Foreign Confidential analysts suspect the North has a fleet of seemingly civilian cargo vessels flying flags of convenience carrying containerized launch systems armed with conventional--and, possibly, also nuclear--ballistic missiles.
Thursday, December 15, 2016
Wednesday, November 09, 2016
Sustainable Rural Development in an Interconnected World
By Jonathan Braun
Globalization was understandably a dirty word in the hard-fought U.S. elections as voters expressed righteous anger over Corporate America’s morally indefensible hollowing out of the U.S. economy under the banner of free trade. While much of the anti-Globalization sentiment is justified—there is nothing progressive about race-to-the-bottom offshoring—we should not allow anger to blind us to the wondrous, unprecedented flow of goods and services and ideas and capital that characterizes the Global Era.
Simply put, Enlightened Globalization is a positive force that develops, rather than destroys, communities.
I write from experience, as a member of the Baby Boomer generation who was fortunate to have been born and reared in an unusually internationally influenced neighborhood, Manhattan’s Upper West Side, in America’s greatest and most cosmopolitan city, New York—U.S. President-Elect Donald Trump’s hometown. Growing up in the shadow of Columbia University, where I would earn a master's degree from the nation’s most prestigious journalism school, I was early on exposed to people and cultures from other nations. The experience was truly transformative.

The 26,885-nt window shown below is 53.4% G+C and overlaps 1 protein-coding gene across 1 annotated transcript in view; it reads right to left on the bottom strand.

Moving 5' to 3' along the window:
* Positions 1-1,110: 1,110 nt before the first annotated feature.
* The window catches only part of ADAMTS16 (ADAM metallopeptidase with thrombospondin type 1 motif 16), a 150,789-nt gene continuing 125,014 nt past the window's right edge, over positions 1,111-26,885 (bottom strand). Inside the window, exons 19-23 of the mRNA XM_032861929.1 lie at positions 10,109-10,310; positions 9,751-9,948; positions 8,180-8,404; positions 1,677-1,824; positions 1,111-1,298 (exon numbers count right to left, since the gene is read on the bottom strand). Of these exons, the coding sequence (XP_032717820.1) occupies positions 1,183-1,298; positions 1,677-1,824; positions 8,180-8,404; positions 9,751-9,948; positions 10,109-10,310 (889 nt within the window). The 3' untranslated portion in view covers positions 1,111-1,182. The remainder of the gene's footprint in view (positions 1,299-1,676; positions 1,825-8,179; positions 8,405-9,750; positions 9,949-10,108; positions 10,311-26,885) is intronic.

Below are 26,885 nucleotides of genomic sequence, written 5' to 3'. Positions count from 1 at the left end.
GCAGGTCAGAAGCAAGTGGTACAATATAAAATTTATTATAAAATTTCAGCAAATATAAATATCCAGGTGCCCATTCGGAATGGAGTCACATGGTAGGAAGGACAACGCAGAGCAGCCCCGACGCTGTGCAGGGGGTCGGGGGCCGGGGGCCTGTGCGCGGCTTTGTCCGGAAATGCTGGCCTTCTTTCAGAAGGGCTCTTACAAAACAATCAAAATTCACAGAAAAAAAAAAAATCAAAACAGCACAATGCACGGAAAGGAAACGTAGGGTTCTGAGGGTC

As an undergraduate student of international relations at the City College of New York, for example, I was introduced to Japanese Buddhism; and my enduring interest in Japan eventually led to my developing a long and productive relationship with a veteran Japanese entrepreneur and his network of business associates and institutional investors. Together, we started and successfully managed pioneering, privately owned and publicly traded companies in the fields of natural medicine, Internet broadcasting, and energy and natural resources.
Our involvement in renewable energy is a virtual advertisement for the global economy’s best—that is to say, its most humanistic—attributes. On a rail-served, biofuels-approved property in northeastern New York State’s rural Washington County, where responsible forestry operations play a vital role in the local economy, we’re developing a job-creating, job-preserving project that will produce sustainable, woody biomass-derived pyrolysis oil (bio-oil) for co-processing in an East Coast petroleum refinery in order for it to be able to send renewable products downstream, and for a Canadian company’s co-located specialty chemical plant. The pyrolysis oil is a fossil oil substitute. It's also a more sustainable substitute than vegetable oils because inedible woody biomass that results from responsible forestry operations does not compete with food crops for precious land and water resources.
The pyrolysis oil technology that we have selected, following a global search, was developed and commercially proven in the Netherlands; a large U.S. subsidiary of a multinational company that is based in France will provide a turnkey engineering and construction solution. Japanese investors will provide a portion of the project’s equity; one of these could be a strategic investor interested in co-processing pyrolysis oil in Japan.